The news media loves nothing better than a pretty young woman who has been a crime victim in a scary foreign land. It makes for good films, good books, and yes, good cable news stories. That narrative taps into so many emotional triggers the producers probably get downright giddy when this comes down the newswires.

Recently a woman was raped by three Indian men in a popular area for backpackers between Vashist and Manali while hitchhiking. Alone. In the wee hours after midnight. That’s not a bright thing to do many places on this planet, but India’s not getting any slack since this is on top of a string of other similar high-profile incidents. Still, if this happened in the USA though, where there are some 200,000 reported incidents a year, nobody would have heard about it. Especially if she were not traveling.

Tourism was reportedly already down by 1/3 among women before this happened, so it’s going to add insult to injury. Any woman who’s been groped for weeks on end in India will probably say, “Good, they deserve it.”

I’d say it’s part of a much larger issue of religious sexual oppression that exists across huge swaths of the world. Are there any quick fixes for that? I doubt it. But they can try.

Current news verdict: It’s your call. India has always been a tough place for any woman to travel. I stayed in a hostel with a woman that had been raped two days before when I was first there, and this was 18 years ago. Things haven’t gotten much better. The risk is real, but millions of women have traveled India alone without more than annoyance and frustration. As a BBC story on this case says (italics mine), “Reported cases of sexual assault are on the rise in India, although foreign tourists are rarely targeted.”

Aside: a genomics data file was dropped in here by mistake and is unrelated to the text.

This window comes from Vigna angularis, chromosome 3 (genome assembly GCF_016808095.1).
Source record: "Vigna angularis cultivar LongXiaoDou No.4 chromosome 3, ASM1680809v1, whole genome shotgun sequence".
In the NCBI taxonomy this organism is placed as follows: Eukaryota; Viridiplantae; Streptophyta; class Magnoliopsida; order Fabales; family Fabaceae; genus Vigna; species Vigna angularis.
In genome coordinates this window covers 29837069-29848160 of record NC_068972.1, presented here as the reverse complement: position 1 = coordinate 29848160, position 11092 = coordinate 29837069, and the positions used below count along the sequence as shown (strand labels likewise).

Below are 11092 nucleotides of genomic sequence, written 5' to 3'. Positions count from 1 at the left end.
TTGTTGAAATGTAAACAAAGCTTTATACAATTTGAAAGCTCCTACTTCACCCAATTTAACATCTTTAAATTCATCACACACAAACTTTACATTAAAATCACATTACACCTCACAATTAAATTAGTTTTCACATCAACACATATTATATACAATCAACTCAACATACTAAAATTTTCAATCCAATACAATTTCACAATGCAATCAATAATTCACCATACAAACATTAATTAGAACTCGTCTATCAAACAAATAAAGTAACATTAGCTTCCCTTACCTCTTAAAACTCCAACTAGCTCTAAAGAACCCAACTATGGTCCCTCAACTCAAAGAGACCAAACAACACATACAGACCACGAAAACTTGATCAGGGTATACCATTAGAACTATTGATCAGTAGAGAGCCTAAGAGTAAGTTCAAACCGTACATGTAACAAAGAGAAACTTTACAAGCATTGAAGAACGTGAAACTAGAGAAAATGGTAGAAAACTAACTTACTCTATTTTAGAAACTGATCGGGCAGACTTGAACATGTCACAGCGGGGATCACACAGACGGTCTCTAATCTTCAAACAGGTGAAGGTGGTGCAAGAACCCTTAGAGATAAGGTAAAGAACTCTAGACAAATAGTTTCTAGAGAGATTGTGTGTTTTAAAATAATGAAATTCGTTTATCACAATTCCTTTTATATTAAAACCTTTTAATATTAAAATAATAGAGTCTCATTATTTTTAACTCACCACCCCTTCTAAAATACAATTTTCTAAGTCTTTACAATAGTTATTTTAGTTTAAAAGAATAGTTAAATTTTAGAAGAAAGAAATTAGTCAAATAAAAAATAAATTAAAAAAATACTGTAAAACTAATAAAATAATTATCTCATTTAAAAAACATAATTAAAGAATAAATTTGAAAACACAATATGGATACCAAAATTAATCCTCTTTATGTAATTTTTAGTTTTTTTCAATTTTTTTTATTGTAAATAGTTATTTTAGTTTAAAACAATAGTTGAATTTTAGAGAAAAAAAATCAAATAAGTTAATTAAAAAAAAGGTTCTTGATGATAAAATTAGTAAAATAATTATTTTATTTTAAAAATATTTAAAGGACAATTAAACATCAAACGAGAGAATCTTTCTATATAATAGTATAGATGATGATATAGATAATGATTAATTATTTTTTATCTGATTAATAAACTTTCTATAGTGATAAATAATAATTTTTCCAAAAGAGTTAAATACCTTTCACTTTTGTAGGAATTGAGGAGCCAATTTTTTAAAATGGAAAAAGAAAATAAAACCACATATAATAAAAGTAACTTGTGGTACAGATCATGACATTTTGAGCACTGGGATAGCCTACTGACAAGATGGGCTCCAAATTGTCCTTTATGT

travel plans spoiled

Budapest this week. (Flickr photo by Jonk)

Natural Disasters

Hurricane Sandy in New Jersey and New York City, tornadoes in the midwest USA, and now serious floods in Central Europe. One act of God can ruin your whole trip—especially if the fine print on your travel insurance says they don’t cover “acts of God” (true verbage sometimes) or “natural disasters.”

The floods hitting Europe right now are serious business and they are having an impact on the following popular tourist destinations: Bratislava, Prague, Vienna, and Budapest. Plus a bunch of cities in Germany along the Rhine. River cruise boats are docked, with all those passengers up the high creek.

Sometimes the news is overblown: a tornado often only hits a small specific area. It sucks if you’re there, but fine a mile away. Floodwaters are relatively easy to track on a map. Hurricanes are a different story, as are earthquakes and tsunamis nobody saw coming.

Travel verdict: Take your financial lumps and get out. Unless you want to stick around and help. Nobody has time to take care of the tourists, so you’ll need to become a volunteer.

Crime Waves (and War Zones)

There’s seldom any such thing as a crime wave. It’s usually been rising for years, but suddenly people wake up when it makes the news.

Then those viewers have veerrrrryy long memories. It was two decades ago when Mexico City taxicab abductions last happened regularly. More than a decade since Medellin wasn’t safe to walk around at night. Croatia hasn’t been at war since 1995.